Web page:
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February 13, 2014

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Jumapili Simba

It's good to be in right way and place as Holy in Jesus name.

eric h janzen

Very interesting. I appreciate the force of the conclusion in this article stressing the transformation the Spirit brings when he indwells us. This vital work of the Holy Spirit is a message not heard often enough, in my opinion, and yet is the key to our spiritual life in Christ. We can see and know God because he indeed makes us a new creation. Thank you for the article!

Matt Lynch

Hey Josh,

Thanks for your input.

Yes, 'us-without-Spirit' not 'us-with-Spirit.' My point is that God's Spirit does not simply come to 'be with,' but to recreate, as God's Spirit did consistently throughout the OT. This is utterly transformative, and derives from God's holy character (hence the corresponding call in the NT to 'be holy' / 'be perfect').

Regarding the OT the assumption you question, I argued that the full revelation of divine power was overwhelming even in Jesus, and so consistent with the what we see in Exod 19. As another example, Hebrews ch. 12, which quotes from the Exod 19 stoning animals passage I discussed (v.20), suggests not only that God-in-Jesus is equally powerful, but that the stakes are now higher. Hebrews suggests that we're right there at Mt. Sinai 2.0. The kind of fear inspired by Mt. Sinai is categorically different than the kind that inspired Adam & Eve to hide.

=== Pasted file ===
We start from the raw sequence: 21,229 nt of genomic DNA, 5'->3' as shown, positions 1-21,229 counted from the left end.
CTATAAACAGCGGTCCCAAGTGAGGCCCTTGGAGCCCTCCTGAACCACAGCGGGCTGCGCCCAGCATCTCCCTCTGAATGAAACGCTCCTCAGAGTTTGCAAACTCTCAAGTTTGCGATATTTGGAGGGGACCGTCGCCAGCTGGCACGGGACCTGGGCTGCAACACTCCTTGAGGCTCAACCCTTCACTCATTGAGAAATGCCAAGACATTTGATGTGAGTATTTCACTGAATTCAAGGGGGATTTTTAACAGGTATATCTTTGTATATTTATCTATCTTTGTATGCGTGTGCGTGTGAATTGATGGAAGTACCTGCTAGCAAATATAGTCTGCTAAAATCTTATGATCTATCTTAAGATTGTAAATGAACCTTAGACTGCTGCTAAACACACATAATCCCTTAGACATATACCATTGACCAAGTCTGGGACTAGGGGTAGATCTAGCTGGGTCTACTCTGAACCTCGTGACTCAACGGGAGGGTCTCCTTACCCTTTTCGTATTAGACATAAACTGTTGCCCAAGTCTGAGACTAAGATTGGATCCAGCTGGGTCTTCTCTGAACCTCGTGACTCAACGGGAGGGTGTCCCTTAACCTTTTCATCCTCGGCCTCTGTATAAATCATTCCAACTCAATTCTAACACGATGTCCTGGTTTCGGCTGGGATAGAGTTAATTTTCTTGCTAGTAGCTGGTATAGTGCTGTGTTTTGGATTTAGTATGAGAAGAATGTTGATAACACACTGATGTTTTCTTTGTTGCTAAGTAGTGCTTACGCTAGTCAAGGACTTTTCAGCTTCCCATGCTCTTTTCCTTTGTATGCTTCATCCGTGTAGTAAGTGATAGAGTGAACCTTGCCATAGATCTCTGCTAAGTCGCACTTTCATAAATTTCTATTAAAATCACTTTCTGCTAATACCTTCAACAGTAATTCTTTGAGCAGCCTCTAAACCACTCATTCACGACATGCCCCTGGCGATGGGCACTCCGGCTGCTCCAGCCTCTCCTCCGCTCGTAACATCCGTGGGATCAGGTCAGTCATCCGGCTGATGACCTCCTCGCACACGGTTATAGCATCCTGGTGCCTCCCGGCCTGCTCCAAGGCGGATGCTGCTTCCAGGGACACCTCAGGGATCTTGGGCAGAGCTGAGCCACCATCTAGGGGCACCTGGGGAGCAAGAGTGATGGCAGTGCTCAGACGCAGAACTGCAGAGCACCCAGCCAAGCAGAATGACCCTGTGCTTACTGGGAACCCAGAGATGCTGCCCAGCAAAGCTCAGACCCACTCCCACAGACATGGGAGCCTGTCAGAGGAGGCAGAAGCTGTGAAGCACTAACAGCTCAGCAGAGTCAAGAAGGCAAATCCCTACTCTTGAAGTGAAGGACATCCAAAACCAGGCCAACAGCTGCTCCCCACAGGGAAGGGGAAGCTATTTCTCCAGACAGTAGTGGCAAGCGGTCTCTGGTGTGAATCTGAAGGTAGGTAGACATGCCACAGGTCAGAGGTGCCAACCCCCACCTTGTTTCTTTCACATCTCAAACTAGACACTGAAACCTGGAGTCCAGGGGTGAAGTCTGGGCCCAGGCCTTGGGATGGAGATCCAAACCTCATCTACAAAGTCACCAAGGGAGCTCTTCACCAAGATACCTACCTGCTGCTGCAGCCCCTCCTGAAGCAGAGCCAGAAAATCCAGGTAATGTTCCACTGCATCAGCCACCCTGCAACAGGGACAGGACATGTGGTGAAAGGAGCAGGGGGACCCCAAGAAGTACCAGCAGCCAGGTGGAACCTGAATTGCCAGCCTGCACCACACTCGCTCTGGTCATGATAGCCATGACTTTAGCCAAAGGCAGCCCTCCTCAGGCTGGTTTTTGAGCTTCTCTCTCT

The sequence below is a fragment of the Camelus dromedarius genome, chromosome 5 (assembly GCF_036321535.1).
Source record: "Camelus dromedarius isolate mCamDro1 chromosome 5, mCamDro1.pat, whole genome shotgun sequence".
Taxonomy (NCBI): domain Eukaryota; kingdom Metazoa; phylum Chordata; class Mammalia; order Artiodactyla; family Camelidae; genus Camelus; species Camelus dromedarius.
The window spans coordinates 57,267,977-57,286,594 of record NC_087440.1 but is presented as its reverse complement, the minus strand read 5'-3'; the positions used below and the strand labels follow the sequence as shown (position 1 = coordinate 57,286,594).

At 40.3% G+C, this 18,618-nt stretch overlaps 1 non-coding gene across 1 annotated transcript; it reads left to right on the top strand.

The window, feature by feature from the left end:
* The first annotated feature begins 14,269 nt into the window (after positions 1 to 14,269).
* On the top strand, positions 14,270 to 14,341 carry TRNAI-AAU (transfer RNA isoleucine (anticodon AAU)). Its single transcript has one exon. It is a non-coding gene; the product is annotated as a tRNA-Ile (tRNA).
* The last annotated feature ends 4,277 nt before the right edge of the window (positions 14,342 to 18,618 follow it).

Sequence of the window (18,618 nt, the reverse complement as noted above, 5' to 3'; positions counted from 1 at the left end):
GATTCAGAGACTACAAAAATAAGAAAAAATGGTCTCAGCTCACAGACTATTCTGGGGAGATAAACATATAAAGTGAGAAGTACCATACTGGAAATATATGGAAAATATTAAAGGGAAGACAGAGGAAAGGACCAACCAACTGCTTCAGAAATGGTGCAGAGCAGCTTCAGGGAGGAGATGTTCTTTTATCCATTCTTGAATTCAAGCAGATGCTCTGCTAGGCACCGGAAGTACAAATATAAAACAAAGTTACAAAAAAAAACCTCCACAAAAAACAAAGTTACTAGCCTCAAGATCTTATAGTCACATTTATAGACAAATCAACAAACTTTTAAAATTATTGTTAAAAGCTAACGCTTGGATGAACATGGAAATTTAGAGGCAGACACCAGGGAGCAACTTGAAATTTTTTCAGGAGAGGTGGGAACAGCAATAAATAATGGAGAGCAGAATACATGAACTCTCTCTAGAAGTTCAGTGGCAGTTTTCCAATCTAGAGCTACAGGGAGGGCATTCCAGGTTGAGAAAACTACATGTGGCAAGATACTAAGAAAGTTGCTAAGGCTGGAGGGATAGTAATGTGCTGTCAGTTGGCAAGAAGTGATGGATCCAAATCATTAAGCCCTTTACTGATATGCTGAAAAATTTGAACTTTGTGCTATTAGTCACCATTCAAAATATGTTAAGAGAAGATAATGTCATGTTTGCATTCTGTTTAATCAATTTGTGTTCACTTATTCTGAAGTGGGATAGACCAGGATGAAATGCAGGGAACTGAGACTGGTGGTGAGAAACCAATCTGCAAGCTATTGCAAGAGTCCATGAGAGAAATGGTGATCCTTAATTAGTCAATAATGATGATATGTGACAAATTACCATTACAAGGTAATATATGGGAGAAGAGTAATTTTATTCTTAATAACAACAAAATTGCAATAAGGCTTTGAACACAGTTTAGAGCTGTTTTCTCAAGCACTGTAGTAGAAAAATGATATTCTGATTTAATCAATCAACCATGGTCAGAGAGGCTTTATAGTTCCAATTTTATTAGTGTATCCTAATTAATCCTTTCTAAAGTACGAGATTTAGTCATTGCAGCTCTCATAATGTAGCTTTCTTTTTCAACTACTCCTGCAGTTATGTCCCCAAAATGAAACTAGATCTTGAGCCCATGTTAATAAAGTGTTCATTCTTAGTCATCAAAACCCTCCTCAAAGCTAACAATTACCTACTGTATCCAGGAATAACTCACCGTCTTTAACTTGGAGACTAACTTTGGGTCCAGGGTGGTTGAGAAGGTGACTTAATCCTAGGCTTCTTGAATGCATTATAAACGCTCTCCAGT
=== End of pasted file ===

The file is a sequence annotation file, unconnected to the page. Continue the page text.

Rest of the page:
josh giesbrecht

ps. I recognize that really you've stated that God "can't" dwell with us, but in fact has found a way to anyway. Either path ends up with God healing us, I just don't trust the stability of that one stepping-stone along the way.

josh giesbrecht

This has a good ending, but I'm still a little nervous about how we got there.

To say "God’s Holy Presence cannot dwell among us as we are," are we still identifying as us-without-Spirit? Does that make any sense?

Maybe we can edit slightly. "God’s Holy Presence cannot dwell among us as we WERE."

But even that seems flawed. If God couldn't dwell with us in sin, how did he meet us in sin to begin with? The Holy Spirit who came to us to restore and regenerate us is the same Holy Spirit we're claiming can't dwell with us?

I'd suggest that there's an assumption here that needs to be questioned. Were the Israelites actually correct when they viewed God as Holy Radioactive Matter that was too dangerous to stand near? Or was that a perspective born in fear, based on awareness of God's infinite power but assuming the worst instead of the best of Him?

I don't think the assumption has an easy true/false answer since there are stories supporting either view in the OT. But if nothing else I think we should remember that it was Adam and Eve's idea to hide from God, not God's idea.

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